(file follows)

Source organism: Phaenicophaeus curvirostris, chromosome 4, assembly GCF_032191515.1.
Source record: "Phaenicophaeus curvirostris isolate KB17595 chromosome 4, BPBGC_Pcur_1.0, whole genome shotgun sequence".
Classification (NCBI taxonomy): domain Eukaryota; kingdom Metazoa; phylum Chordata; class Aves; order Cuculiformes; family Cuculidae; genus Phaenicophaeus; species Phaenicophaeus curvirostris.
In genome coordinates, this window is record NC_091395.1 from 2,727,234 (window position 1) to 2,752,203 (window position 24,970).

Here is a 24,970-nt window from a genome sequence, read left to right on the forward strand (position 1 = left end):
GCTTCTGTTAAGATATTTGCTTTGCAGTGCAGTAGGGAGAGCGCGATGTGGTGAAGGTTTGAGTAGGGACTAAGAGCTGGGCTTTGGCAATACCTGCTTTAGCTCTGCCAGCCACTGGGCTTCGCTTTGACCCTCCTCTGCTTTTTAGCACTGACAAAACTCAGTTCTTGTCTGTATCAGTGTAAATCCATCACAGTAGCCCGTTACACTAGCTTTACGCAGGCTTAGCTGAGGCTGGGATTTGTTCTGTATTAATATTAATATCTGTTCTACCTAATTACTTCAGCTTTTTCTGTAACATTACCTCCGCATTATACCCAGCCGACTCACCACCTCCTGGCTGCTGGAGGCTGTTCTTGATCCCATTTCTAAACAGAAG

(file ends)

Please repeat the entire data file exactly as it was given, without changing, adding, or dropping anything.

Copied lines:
Source organism: Phaenicophaeus curvirostris, chromosome 4, assembly GCF_032191515.1.
Source record: "Phaenicophaeus curvirostris isolate KB17595 chromosome 4, BPBGC_Pcur_1.0, whole genome shotgun sequence".
Classification (NCBI taxonomy): domain Eukaryota; kingdom Metazoa; phylum Chordata; class Aves; order Cuculiformes; family Cuculidae; genus Phaenicophaeus; species Phaenicophaeus curvirostris.
In genome coordinates, this window is record NC_091395.1 from 2,727,234 (window position 1) to 2,752,203 (window position 24,970).

Here is a 24,970-nt window from a genome sequence, read left to right on the forward strand (position 1 = left end):
GCTTCTGTTAAGATATTTGCTTTGCAGTGCAGTAGGGAGAGCGCGATGTGGTGAAGGTTTGAGTAGGGACTAAGAGCTGGGCTTTGGCAATACCTGCTTTAGCTCTGCCAGCCACTGGGCTTCGCTTTGACCCTCCTCTGCTTTTTAGCACTGACAAAACTCAGTTCTTGTCTGTATCAGTGTAAATCCATCACAGTAGCCCGTTACACTAGCTTTACGCAGGCTTAGCTGAGGCTGGGATTTGTTCTGTATTAATATTAATATCTGTTCTACCTAATTACTTCAGCTTTTTCTGTAACATTACCTCCGCATTATACCCAGCCGACTCACCACCTCCTGGCTGCTGGAGGCTGTTCTTGATCCCATTTCTAAACAGAAG